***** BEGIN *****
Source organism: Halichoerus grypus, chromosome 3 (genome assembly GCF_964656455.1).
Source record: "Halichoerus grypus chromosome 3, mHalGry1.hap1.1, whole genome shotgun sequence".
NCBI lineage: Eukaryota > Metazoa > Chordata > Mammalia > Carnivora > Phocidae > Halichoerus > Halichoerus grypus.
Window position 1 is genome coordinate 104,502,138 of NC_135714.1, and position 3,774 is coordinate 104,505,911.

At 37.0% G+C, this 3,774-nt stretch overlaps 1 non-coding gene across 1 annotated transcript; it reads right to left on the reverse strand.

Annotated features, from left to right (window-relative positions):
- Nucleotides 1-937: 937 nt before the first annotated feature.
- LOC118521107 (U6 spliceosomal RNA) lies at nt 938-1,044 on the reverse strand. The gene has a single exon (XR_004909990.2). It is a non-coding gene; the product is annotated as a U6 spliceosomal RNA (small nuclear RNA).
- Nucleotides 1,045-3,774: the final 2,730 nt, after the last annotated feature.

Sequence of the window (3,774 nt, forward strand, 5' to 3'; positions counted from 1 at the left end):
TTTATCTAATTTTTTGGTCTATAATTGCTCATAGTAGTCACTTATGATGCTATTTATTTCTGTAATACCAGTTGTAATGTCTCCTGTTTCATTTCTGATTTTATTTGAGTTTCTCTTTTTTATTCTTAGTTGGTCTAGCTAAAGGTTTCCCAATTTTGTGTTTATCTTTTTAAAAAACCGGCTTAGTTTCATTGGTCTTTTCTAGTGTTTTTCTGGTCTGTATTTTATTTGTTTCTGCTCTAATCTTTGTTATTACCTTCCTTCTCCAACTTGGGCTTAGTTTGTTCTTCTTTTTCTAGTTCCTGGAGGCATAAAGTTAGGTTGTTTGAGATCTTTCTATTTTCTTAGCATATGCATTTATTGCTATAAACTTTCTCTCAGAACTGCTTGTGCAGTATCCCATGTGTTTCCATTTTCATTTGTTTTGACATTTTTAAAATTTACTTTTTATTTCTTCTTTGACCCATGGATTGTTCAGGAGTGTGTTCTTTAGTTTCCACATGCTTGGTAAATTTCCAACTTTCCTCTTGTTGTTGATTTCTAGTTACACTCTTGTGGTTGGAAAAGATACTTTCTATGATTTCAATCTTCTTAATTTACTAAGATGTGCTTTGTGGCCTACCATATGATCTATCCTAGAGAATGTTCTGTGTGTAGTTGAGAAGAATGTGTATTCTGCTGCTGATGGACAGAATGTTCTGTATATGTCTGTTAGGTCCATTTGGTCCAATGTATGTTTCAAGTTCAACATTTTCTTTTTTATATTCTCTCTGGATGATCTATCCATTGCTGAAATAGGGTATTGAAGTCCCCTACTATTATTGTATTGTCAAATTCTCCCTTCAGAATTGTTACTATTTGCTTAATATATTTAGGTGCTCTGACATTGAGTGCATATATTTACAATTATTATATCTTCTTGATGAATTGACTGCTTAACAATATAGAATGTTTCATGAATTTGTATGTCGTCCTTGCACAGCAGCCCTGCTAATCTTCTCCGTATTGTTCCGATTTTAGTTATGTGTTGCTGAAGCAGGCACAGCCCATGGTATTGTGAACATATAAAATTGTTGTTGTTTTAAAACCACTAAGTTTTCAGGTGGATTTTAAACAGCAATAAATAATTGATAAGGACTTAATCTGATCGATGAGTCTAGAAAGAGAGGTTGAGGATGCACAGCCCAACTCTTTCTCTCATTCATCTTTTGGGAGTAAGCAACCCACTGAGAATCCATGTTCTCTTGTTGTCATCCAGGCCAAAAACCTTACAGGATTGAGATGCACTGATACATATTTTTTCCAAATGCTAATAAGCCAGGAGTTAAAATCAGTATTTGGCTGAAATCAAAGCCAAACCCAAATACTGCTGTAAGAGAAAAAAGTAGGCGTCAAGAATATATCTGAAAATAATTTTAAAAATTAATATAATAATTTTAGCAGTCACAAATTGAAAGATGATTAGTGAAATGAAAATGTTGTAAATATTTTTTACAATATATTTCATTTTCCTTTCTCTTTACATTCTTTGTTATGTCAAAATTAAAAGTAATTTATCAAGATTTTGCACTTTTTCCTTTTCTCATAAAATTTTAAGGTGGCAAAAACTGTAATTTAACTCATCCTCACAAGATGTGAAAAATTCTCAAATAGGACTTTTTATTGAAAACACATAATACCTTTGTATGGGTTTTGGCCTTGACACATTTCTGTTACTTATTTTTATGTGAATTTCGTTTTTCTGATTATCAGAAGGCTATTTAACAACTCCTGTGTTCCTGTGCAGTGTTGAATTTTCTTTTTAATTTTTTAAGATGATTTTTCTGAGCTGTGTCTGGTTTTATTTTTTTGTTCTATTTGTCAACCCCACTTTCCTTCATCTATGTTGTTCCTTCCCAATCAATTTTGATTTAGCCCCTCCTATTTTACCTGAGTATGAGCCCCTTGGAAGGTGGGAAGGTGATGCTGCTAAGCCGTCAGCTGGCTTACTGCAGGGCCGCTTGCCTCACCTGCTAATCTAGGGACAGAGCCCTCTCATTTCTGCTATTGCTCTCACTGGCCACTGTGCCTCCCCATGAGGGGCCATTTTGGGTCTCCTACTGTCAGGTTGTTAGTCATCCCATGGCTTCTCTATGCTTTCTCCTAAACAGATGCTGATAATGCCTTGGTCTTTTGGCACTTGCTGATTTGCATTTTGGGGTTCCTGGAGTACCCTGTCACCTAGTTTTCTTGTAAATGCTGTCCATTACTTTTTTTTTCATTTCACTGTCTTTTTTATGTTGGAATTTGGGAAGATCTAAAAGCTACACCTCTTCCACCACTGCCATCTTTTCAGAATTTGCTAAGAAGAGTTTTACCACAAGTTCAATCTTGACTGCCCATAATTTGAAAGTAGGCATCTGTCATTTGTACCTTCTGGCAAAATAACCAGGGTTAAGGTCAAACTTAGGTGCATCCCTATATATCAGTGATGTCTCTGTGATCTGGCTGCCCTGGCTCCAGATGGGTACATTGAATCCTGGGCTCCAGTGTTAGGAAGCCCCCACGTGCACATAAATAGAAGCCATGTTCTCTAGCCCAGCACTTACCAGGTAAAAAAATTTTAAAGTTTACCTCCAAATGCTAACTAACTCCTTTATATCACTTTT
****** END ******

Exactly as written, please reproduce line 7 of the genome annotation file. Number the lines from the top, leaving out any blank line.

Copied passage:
- Nucleotides 1-937: 937 nt before the first annotated feature.